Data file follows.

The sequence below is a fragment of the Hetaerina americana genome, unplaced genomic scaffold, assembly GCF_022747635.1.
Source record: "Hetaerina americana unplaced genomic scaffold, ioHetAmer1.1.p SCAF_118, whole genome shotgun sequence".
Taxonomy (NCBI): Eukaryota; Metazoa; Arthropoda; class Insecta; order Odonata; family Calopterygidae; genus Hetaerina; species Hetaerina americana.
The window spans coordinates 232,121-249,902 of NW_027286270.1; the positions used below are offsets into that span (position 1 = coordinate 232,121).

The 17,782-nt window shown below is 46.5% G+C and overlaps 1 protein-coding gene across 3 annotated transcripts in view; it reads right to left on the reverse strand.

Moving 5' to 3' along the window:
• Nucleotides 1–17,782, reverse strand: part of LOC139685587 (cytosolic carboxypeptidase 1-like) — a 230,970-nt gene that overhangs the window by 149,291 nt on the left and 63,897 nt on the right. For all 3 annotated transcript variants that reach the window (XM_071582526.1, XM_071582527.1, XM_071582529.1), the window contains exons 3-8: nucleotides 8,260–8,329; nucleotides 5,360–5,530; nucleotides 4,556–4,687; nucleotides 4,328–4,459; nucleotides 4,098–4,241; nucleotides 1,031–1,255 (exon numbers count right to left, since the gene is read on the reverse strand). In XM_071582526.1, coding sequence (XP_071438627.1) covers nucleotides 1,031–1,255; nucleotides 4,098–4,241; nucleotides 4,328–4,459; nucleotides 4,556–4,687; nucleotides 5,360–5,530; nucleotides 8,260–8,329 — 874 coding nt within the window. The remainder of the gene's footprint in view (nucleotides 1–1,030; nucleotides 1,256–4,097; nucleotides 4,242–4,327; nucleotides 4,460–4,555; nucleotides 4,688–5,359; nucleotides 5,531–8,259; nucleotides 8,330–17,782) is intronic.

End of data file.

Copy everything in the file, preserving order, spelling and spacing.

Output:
The sequence below is a fragment of the Hetaerina americana genome, unplaced genomic scaffold, assembly GCF_022747635.1.
Source record: "Hetaerina americana unplaced genomic scaffold, ioHetAmer1.1.p SCAF_118, whole genome shotgun sequence".
Taxonomy (NCBI): Eukaryota; Metazoa; Arthropoda; class Insecta; order Odonata; family Calopterygidae; genus Hetaerina; species Hetaerina americana.
The window spans coordinates 232,121-249,902 of NW_027286270.1; the positions used below are offsets into that span (position 1 = coordinate 232,121).

The 17,782-nt window shown below is 46.5% G+C and overlaps 1 protein-coding gene across 3 annotated transcripts in view; it reads right to left on the reverse strand.

Moving 5' to 3' along the window:
• Nucleotides 1–17,782, reverse strand: part of LOC139685587 (cytosolic carboxypeptidase 1-like) — a 230,970-nt gene that overhangs the window by 149,291 nt on the left and 63,897 nt on the right. For all 3 annotated transcript variants that reach the window (XM_071582526.1, XM_071582527.1, XM_071582529.1), the window contains exons 3-8: nucleotides 8,260–8,329; nucleotides 5,360–5,530; nucleotides 4,556–4,687; nucleotides 4,328–4,459; nucleotides 4,098–4,241; nucleotides 1,031–1,255 (exon numbers count right to left, since the gene is read on the reverse strand). In XM_071582526.1, coding sequence (XP_071438627.1) covers nucleotides 1,031–1,255; nucleotides 4,098–4,241; nucleotides 4,328–4,459; nucleotides 4,556–4,687; nucleotides 5,360–5,530; nucleotides 8,260–8,329 — 874 coding nt within the window. The remainder of the gene's footprint in view (nucleotides 1–1,030; nucleotides 1,256–4,097; nucleotides 4,242–4,327; nucleotides 4,460–4,555; nucleotides 4,688–5,359; nucleotides 5,531–8,259; nucleotides 8,330–17,782) is intronic.